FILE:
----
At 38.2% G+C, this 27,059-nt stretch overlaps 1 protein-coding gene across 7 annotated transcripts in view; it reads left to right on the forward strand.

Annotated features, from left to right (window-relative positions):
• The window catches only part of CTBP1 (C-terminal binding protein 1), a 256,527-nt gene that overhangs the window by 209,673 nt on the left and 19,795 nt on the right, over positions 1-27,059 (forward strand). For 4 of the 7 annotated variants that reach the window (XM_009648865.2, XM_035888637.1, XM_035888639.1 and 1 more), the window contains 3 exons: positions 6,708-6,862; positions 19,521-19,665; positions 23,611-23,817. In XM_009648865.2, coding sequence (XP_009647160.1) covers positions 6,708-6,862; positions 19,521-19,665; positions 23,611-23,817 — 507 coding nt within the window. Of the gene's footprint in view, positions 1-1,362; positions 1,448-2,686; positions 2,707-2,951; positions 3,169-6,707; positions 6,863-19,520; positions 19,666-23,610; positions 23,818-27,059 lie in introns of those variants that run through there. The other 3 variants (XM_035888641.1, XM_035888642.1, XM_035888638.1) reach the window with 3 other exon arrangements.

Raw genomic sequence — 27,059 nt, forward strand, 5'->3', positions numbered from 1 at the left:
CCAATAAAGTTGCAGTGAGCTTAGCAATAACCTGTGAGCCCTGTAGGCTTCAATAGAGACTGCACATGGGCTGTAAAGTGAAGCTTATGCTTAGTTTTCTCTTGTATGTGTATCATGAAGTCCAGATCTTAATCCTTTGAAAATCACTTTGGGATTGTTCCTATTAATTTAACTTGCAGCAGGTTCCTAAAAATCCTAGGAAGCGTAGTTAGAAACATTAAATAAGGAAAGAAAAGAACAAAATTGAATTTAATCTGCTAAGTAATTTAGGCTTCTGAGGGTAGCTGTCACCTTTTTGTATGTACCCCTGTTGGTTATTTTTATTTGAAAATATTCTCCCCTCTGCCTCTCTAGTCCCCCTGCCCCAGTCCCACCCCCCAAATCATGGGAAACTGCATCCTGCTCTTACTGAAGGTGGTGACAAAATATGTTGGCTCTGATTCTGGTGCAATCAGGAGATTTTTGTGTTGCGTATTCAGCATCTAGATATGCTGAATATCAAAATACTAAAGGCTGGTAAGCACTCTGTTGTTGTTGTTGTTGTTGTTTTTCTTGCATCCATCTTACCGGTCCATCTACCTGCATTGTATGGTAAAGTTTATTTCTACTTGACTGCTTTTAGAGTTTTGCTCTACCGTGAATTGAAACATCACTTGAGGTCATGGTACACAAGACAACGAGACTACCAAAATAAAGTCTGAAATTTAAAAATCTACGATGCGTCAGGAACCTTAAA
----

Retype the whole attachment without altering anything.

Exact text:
At 38.2% G+C, this 27,059-nt stretch overlaps 1 protein-coding gene across 7 annotated transcripts in view; it reads left to right on the forward strand.

Annotated features, from left to right (window-relative positions):
• The window catches only part of CTBP1 (C-terminal binding protein 1), a 256,527-nt gene that overhangs the window by 209,673 nt on the left and 19,795 nt on the right, over positions 1-27,059 (forward strand). For 4 of the 7 annotated variants that reach the window (XM_009648865.2, XM_035888637.1, XM_035888639.1 and 1 more), the window contains 3 exons: positions 6,708-6,862; positions 19,521-19,665; positions 23,611-23,817. In XM_009648865.2, coding sequence (XP_009647160.1) covers positions 6,708-6,862; positions 19,521-19,665; positions 23,611-23,817 — 507 coding nt within the window. Of the gene's footprint in view, positions 1-1,362; positions 1,448-2,686; positions 2,707-2,951; positions 3,169-6,707; positions 6,863-19,520; positions 19,666-23,610; positions 23,818-27,059 lie in introns of those variants that run through there. The other 3 variants (XM_035888641.1, XM_035888642.1, XM_035888638.1) reach the window with 3 other exon arrangements.

Raw genomic sequence — 27,059 nt, forward strand, 5'->3', positions numbered from 1 at the left:
CCAATAAAGTTGCAGTGAGCTTAGCAATAACCTGTGAGCCCTGTAGGCTTCAATAGAGACTGCACATGGGCTGTAAAGTGAAGCTTATGCTTAGTTTTCTCTTGTATGTGTATCATGAAGTCCAGATCTTAATCCTTTGAAAATCACTTTGGGATTGTTCCTATTAATTTAACTTGCAGCAGGTTCCTAAAAATCCTAGGAAGCGTAGTTAGAAACATTAAATAAGGAAAGAAAAGAACAAAATTGAATTTAATCTGCTAAGTAATTTAGGCTTCTGAGGGTAGCTGTCACCTTTTTGTATGTACCCCTGTTGGTTATTTTTATTTGAAAATATTCTCCCCTCTGCCTCTCTAGTCCCCCTGCCCCAGTCCCACCCCCCAAATCATGGGAAACTGCATCCTGCTCTTACTGAAGGTGGTGACAAAATATGTTGGCTCTGATTCTGGTGCAATCAGGAGATTTTTGTGTTGCGTATTCAGCATCTAGATATGCTGAATATCAAAATACTAAAGGCTGGTAAGCACTCTGTTGTTGTTGTTGTTGTTGTTTTTCTTGCATCCATCTTACCGGTCCATCTACCTGCATTGTATGGTAAAGTTTATTTCTACTTGACTGCTTTTAGAGTTTTGCTCTACCGTGAATTGAAACATCACTTGAGGTCATGGTACACAAGACAACGAGACTACCAAAATAAAGTCTGAAATTTAAAAATCTACGATGCGTCAGGAACCTTAAA